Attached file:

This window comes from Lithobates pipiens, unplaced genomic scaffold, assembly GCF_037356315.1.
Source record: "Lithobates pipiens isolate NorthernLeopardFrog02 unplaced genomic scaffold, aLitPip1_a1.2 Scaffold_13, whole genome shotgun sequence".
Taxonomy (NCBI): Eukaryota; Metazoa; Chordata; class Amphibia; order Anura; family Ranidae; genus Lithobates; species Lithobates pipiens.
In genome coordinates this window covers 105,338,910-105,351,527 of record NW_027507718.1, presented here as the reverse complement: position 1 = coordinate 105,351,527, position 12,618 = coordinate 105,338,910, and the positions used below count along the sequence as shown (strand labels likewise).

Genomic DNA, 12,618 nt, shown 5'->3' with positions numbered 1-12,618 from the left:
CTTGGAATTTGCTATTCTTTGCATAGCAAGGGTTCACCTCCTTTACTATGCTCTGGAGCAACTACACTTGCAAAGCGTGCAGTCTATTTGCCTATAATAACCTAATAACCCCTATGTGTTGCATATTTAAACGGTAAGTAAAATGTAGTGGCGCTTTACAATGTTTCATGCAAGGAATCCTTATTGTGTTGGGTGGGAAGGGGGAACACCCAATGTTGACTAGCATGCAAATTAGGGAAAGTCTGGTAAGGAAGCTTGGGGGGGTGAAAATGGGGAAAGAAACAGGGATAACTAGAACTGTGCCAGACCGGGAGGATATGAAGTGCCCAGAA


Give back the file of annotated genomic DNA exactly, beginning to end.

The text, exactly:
This window comes from Lithobates pipiens, unplaced genomic scaffold, assembly GCF_037356315.1.
Source record: "Lithobates pipiens isolate NorthernLeopardFrog02 unplaced genomic scaffold, aLitPip1_a1.2 Scaffold_13, whole genome shotgun sequence".
Taxonomy (NCBI): Eukaryota; Metazoa; Chordata; class Amphibia; order Anura; family Ranidae; genus Lithobates; species Lithobates pipiens.
In genome coordinates this window covers 105,338,910-105,351,527 of record NW_027507718.1, presented here as the reverse complement: position 1 = coordinate 105,351,527, position 12,618 = coordinate 105,338,910, and the positions used below count along the sequence as shown (strand labels likewise).

Genomic DNA, 12,618 nt, shown 5'->3' with positions numbered 1-12,618 from the left:
CTTGGAATTTGCTATTCTTTGCATAGCAAGGGTTCACCTCCTTTACTATGCTCTGGAGCAACTACACTTGCAAAGCGTGCAGTCTATTTGCCTATAATAACCTAATAACCCCTATGTGTTGCATATTTAAACGGTAAGTAAAATGTAGTGGCGCTTTACAATGTTTCATGCAAGGAATCCTTATTGTGTTGGGTGGGAAGGGGGAACACCCAATGTTGACTAGCATGCAAATTAGGGAAAGTCTGGTAAGGAAGCTTGGGGGGGTGAAAATGGGGAAAGAAACAGGGATAACTAGAACTGTGCCAGACCGGGAGGATATGAAGTGCCCAGAA